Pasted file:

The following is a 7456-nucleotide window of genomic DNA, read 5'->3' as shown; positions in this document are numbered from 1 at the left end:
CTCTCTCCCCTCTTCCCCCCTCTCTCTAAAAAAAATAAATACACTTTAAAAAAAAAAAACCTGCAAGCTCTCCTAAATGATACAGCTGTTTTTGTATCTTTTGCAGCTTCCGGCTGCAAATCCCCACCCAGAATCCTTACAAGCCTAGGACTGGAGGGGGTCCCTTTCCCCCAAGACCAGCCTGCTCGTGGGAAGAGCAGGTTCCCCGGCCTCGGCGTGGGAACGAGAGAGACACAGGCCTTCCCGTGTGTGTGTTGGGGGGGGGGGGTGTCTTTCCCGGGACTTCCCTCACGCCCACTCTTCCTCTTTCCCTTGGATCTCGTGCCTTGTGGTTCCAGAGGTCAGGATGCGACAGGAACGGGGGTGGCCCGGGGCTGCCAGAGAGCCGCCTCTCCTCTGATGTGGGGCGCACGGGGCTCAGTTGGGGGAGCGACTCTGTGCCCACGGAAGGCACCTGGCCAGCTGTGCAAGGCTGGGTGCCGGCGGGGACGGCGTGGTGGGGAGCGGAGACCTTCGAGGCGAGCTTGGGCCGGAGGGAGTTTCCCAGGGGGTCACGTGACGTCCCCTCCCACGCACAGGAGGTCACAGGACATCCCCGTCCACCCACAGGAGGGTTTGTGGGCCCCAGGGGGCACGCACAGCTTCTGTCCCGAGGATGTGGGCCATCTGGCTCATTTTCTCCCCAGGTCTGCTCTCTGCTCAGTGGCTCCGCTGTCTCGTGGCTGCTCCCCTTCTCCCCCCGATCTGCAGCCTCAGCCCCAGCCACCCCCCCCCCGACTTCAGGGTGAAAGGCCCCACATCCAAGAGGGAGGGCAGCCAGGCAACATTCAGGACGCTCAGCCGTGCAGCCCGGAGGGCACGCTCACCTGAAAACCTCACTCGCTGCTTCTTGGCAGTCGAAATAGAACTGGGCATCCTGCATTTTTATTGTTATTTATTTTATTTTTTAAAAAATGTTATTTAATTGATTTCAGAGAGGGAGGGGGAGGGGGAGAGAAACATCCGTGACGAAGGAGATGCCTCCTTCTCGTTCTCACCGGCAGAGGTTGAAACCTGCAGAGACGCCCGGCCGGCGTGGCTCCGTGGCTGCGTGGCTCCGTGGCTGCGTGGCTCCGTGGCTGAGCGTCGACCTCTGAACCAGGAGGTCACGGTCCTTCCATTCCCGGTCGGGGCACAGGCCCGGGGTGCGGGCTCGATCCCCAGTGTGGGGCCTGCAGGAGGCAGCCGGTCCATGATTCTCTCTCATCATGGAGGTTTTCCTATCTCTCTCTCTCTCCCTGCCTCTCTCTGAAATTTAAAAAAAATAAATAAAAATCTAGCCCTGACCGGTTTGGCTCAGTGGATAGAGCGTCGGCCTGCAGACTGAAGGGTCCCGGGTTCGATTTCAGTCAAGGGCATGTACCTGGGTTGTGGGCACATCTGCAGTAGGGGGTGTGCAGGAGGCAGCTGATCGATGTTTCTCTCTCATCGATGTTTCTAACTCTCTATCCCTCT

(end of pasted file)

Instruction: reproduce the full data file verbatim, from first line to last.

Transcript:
The following is a 7456-nucleotide window of genomic DNA, read 5'->3' as shown; positions in this document are numbered from 1 at the left end:
CTCTCTCCCCTCTTCCCCCCTCTCTCTAAAAAAAATAAATACACTTTAAAAAAAAAAAACCTGCAAGCTCTCCTAAATGATACAGCTGTTTTTGTATCTTTTGCAGCTTCCGGCTGCAAATCCCCACCCAGAATCCTTACAAGCCTAGGACTGGAGGGGGTCCCTTTCCCCCAAGACCAGCCTGCTCGTGGGAAGAGCAGGTTCCCCGGCCTCGGCGTGGGAACGAGAGAGACACAGGCCTTCCCGTGTGTGTGTTGGGGGGGGGGGGTGTCTTTCCCGGGACTTCCCTCACGCCCACTCTTCCTCTTTCCCTTGGATCTCGTGCCTTGTGGTTCCAGAGGTCAGGATGCGACAGGAACGGGGGTGGCCCGGGGCTGCCAGAGAGCCGCCTCTCCTCTGATGTGGGGCGCACGGGGCTCAGTTGGGGGAGCGACTCTGTGCCCACGGAAGGCACCTGGCCAGCTGTGCAAGGCTGGGTGCCGGCGGGGACGGCGTGGTGGGGAGCGGAGACCTTCGAGGCGAGCTTGGGCCGGAGGGAGTTTCCCAGGGGGTCACGTGACGTCCCCTCCCACGCACAGGAGGTCACAGGACATCCCCGTCCACCCACAGGAGGGTTTGTGGGCCCCAGGGGGCACGCACAGCTTCTGTCCCGAGGATGTGGGCCATCTGGCTCATTTTCTCCCCAGGTCTGCTCTCTGCTCAGTGGCTCCGCTGTCTCGTGGCTGCTCCCCTTCTCCCCCCGATCTGCAGCCTCAGCCCCAGCCACCCCCCCCCCGACTTCAGGGTGAAAGGCCCCACATCCAAGAGGGAGGGCAGCCAGGCAACATTCAGGACGCTCAGCCGTGCAGCCCGGAGGGCACGCTCACCTGAAAACCTCACTCGCTGCTTCTTGGCAGTCGAAATAGAACTGGGCATCCTGCATTTTTATTGTTATTTATTTTATTTTTTAAAAAATGTTATTTAATTGATTTCAGAGAGGGAGGGGGAGGGGGAGAGAAACATCCGTGACGAAGGAGATGCCTCCTTCTCGTTCTCACCGGCAGAGGTTGAAACCTGCAGAGACGCCCGGCCGGCGTGGCTCCGTGGCTGCGTGGCTCCGTGGCTGCGTGGCTCCGTGGCTGAGCGTCGACCTCTGAACCAGGAGGTCACGGTCCTTCCATTCCCGGTCGGGGCACAGGCCCGGGGTGCGGGCTCGATCCCCAGTGTGGGGCCTGCAGGAGGCAGCCGGTCCATGATTCTCTCTCATCATGGAGGTTTTCCTATCTCTCTCTCTCTCCCTGCCTCTCTCTGAAATTTAAAAAAAATAAATAAAAATCTAGCCCTGACCGGTTTGGCTCAGTGGATAGAGCGTCGGCCTGCAGACTGAAGGGTCCCGGGTTCGATTTCAGTCAAGGGCATGTACCTGGGTTGTGGGCACATCTGCAGTAGGGGGTGTGCAGGAGGCAGCTGATCGATGTTTCTCTCTCATCGATGTTTCTAACTCTCTATCCCTCT